HI Insight: What lies behind Air Methods’ Chapter 11 filings
Air Methods’ Chapter 11 filings show the company’s first-lien lenders, bondholders and shareholders have agreed to a restructuring plan which will see the company’s debt reduced by $1.7bn. In addition, a group of first-lien lenders have also agreed to immediately disburse $80m in debtor-in-possession (DIP) financing.
DIP financing allows firms who have filed for Chapter 11 to continue operations.
Simply put, the company is facing liquidity issues with debt maturity of $1.25bn within the next six months. Air Methods faces challenges in raising new funds and collect revenues in time amid higher interest rates, changes in regulatory landscapes and the abnormal weather events. Air Method’s bonds were downgraded to ‘junk’ by the Moody’s Ratings Agency in November 2022.
The company said the continuous rise in interest rates and unfavourable debt market conditions have dramatically reduced the company’s free cash flow. Raising fresh funds has proved significantly costlier for companies in the US as the Federal Reserve has increased interest rates by from 0.25% to 5.5% between March 17th 2022 to July 26th 2023.
It also blames the No Surprises Act (NSA) for its financial woes. In its filings, it says the time required in resolution of rate disputes with ‘out-of-network’ payors taken by the Independent Dispute Resolution (IDR) process has resulted in significant increases in the time to collect receivables.
The increase in time required to collect revenue for services delivered due to the introduction of IDR has led to a surge in the company’s ‘days sales outstanding’ (DSO). DSO is the average number of days it takes a company to receive payment for a sale or services delivered.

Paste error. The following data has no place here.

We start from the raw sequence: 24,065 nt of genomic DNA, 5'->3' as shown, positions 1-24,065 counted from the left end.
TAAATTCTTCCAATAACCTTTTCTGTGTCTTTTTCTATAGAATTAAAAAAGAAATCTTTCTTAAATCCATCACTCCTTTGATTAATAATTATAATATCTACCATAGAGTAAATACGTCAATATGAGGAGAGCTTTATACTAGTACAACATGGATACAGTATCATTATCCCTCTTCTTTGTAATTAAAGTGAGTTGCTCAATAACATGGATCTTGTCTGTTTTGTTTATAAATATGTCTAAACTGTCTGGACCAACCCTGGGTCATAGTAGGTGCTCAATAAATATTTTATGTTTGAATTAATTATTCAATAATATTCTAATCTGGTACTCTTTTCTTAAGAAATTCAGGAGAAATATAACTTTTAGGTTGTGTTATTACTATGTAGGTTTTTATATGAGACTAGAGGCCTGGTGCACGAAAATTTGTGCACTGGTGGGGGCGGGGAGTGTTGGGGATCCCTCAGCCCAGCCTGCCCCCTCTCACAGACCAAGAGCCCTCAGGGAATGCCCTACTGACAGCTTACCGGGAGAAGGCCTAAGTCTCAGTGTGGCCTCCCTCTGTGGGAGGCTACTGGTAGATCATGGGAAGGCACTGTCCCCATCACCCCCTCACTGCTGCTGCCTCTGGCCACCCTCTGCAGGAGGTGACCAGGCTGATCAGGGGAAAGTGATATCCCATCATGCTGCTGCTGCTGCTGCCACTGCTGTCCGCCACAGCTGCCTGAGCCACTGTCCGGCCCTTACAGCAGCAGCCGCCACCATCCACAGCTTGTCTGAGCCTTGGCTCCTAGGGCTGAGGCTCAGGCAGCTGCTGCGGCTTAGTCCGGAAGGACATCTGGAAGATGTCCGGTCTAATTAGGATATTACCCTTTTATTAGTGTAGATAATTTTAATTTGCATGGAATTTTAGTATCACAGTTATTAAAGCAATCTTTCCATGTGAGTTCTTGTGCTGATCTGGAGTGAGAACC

Severe weather events have also taken a toll on Air Methods’ bottom line. Over the past year, the company said, it has faced higher than normal weather-related cancellations, as weather patterns continue to change dramatically. Air Methods estimates that a 1% variance in its weather cancellation rate can decrease its EBITDA by as much as $11m.
The company said the rate of inflation – especially the recent increases in prices of maintenance costs, freight costs and fuel costs – have put additional strain on operations.
In addition to the financial challenges, Air Methods is also facing operational challenges. The company has been struggling to recruit and retain pilots. This has resulted in higher labour costs as it has had to give out one-time bonuses and higher compensation to attract and retain employees especially those working on the front-line of its business.
Air Methods is one of the largest air ambulance operators in the US and its financial struggles are likely to have a ripple effect.
The company’s bankruptcy filing is also a sign of the challenges facing the healthcare industry as a whole. The rising cost of healthcare is putting a strain on both patients and providers. Air Methods is not the only healthcare company that has filed for bankruptcy in recent years.
Other healthcare companies, such as American Physical Partners and Envision Healthcare, have also filed for bankruptcy early this year citing the disruptions to the revenue caused by the NSA.
The bankruptcy filing is also a reminder of the importance of government regulation in the healthcare industry. The NSA was passed in 2020 in a bid to protect patients from surprise medical bills. However, the NSA has also made it more difficult for air ambulance companies to get reimbursed for their services.